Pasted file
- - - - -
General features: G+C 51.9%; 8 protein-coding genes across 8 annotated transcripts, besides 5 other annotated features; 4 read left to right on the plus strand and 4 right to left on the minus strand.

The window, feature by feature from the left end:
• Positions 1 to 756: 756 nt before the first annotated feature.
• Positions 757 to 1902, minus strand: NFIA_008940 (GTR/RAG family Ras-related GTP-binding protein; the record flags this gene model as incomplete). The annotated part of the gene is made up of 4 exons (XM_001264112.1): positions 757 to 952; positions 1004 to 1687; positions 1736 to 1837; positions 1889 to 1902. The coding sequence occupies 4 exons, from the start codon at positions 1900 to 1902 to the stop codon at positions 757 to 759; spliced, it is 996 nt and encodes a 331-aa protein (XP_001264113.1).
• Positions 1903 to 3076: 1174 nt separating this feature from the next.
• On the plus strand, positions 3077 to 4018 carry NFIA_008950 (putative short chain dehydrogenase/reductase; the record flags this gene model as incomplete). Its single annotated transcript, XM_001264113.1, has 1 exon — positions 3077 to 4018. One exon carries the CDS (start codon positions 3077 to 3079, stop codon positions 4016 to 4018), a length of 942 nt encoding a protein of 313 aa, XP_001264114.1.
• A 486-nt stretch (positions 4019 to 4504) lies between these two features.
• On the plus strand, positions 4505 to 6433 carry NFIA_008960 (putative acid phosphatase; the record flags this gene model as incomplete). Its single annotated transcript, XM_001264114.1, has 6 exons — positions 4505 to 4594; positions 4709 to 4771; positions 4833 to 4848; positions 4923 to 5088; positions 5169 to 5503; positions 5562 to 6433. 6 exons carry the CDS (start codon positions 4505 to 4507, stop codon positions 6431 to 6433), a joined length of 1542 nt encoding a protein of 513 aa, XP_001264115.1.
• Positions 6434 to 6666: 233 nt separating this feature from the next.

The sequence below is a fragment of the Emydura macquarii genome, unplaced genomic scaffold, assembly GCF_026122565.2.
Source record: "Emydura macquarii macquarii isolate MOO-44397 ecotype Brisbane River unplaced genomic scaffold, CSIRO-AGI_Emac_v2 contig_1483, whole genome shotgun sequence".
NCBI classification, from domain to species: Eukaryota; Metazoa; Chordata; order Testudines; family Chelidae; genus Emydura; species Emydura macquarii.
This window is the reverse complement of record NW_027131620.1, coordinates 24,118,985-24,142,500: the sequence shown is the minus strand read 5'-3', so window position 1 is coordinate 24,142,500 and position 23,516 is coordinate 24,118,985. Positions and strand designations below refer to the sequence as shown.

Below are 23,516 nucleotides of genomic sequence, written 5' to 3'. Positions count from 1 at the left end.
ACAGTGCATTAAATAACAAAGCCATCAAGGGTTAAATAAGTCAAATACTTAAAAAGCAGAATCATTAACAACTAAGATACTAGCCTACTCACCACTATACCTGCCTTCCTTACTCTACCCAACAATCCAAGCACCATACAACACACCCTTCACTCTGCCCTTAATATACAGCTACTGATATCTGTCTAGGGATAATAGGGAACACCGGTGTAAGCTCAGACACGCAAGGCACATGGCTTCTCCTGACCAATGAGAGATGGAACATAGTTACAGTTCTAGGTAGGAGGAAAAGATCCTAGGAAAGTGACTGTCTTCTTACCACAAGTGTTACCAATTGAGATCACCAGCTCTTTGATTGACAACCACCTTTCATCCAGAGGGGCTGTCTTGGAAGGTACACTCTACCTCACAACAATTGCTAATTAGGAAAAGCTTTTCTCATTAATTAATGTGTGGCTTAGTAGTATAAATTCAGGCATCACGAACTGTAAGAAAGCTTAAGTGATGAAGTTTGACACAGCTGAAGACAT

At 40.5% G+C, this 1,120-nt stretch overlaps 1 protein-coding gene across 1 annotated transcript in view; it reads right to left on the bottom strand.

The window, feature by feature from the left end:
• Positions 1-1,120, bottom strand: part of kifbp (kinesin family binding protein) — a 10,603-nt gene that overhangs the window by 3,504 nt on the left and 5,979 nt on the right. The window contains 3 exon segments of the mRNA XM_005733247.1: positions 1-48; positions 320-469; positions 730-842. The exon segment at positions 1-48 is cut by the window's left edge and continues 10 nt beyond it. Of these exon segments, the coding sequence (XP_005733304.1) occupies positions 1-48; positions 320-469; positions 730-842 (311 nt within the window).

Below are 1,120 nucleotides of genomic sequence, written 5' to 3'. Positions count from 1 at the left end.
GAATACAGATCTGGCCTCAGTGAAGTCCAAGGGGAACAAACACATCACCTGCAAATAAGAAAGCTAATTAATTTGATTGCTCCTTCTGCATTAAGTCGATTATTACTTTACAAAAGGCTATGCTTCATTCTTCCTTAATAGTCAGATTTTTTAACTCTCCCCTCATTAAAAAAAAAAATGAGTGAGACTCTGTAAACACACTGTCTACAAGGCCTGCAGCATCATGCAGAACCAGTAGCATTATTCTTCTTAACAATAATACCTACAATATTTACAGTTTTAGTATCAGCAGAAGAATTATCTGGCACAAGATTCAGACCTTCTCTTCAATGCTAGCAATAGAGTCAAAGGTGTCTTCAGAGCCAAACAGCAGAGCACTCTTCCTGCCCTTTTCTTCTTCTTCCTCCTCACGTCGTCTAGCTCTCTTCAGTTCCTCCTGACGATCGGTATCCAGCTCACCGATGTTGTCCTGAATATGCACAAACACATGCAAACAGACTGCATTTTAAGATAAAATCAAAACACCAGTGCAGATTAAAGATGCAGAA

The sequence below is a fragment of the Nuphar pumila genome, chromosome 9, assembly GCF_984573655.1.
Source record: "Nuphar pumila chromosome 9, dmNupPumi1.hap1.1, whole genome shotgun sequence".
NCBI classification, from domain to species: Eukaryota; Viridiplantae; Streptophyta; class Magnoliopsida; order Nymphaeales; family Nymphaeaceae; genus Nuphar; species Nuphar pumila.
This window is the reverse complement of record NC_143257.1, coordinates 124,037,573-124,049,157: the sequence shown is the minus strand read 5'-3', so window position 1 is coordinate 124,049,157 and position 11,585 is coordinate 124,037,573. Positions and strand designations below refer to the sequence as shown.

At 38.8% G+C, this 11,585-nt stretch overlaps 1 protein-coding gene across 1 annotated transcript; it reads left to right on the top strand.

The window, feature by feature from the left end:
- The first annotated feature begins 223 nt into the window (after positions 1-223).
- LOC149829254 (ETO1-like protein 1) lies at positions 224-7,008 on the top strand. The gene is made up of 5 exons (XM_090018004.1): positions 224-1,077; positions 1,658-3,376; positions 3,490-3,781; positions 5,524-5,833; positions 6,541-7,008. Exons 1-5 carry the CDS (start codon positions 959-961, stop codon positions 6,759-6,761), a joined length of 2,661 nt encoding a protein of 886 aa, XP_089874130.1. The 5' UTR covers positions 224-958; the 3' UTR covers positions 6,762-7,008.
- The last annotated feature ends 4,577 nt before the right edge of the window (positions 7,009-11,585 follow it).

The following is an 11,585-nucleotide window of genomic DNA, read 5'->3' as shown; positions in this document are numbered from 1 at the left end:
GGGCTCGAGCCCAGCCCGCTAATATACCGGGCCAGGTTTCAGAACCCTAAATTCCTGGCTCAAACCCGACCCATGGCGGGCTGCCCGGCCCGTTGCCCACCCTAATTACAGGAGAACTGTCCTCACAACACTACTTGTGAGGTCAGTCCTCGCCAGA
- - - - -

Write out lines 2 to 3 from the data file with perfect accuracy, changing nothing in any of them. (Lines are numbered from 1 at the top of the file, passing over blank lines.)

The window, feature by feature from the left end:
• Positions 1 to 756: 756 nt before the first annotated feature.